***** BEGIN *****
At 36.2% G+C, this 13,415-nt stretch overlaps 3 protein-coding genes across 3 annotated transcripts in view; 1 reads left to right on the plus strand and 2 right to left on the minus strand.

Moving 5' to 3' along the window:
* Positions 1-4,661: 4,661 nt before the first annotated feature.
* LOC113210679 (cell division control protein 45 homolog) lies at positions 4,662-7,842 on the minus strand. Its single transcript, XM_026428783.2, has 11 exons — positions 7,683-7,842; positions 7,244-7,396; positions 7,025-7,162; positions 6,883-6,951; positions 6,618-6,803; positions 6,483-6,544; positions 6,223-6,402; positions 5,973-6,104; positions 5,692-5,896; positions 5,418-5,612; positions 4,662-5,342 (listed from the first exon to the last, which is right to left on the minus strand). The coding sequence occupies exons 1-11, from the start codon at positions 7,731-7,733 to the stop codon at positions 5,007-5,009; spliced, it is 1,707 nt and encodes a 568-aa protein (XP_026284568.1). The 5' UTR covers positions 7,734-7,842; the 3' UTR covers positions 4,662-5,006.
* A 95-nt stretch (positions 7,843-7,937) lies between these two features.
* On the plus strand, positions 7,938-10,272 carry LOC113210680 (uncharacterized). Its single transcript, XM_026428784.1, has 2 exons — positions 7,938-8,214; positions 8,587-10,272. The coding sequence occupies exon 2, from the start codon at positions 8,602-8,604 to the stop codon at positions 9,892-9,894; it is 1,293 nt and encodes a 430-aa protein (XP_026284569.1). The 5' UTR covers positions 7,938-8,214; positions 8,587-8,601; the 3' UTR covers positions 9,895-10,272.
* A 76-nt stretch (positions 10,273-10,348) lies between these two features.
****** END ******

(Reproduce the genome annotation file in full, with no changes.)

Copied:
At 36.2% G+C, this 13,415-nt stretch overlaps 3 protein-coding genes across 3 annotated transcripts in view; 1 reads left to right on the plus strand and 2 right to left on the minus strand.

Moving 5' to 3' along the window:
* Positions 1-4,661: 4,661 nt before the first annotated feature.
* LOC113210679 (cell division control protein 45 homolog) lies at positions 4,662-7,842 on the minus strand. Its single transcript, XM_026428783.2, has 11 exons — positions 7,683-7,842; positions 7,244-7,396; positions 7,025-7,162; positions 6,883-6,951; positions 6,618-6,803; positions 6,483-6,544; positions 6,223-6,402; positions 5,973-6,104; positions 5,692-5,896; positions 5,418-5,612; positions 4,662-5,342 (listed from the first exon to the last, which is right to left on the minus strand). The coding sequence occupies exons 1-11, from the start codon at positions 7,731-7,733 to the stop codon at positions 5,007-5,009; spliced, it is 1,707 nt and encodes a 568-aa protein (XP_026284568.1). The 5' UTR covers positions 7,734-7,842; the 3' UTR covers positions 4,662-5,006.
* A 95-nt stretch (positions 7,843-7,937) lies between these two features.
* On the plus strand, positions 7,938-10,272 carry LOC113210680 (uncharacterized). Its single transcript, XM_026428784.1, has 2 exons — positions 7,938-8,214; positions 8,587-10,272. The coding sequence occupies exon 2, from the start codon at positions 8,602-8,604 to the stop codon at positions 9,892-9,894; it is 1,293 nt and encodes a 430-aa protein (XP_026284569.1). The 5' UTR covers positions 7,938-8,214; positions 8,587-8,601; the 3' UTR covers positions 9,895-10,272.
* A 76-nt stretch (positions 10,273-10,348) lies between these two features.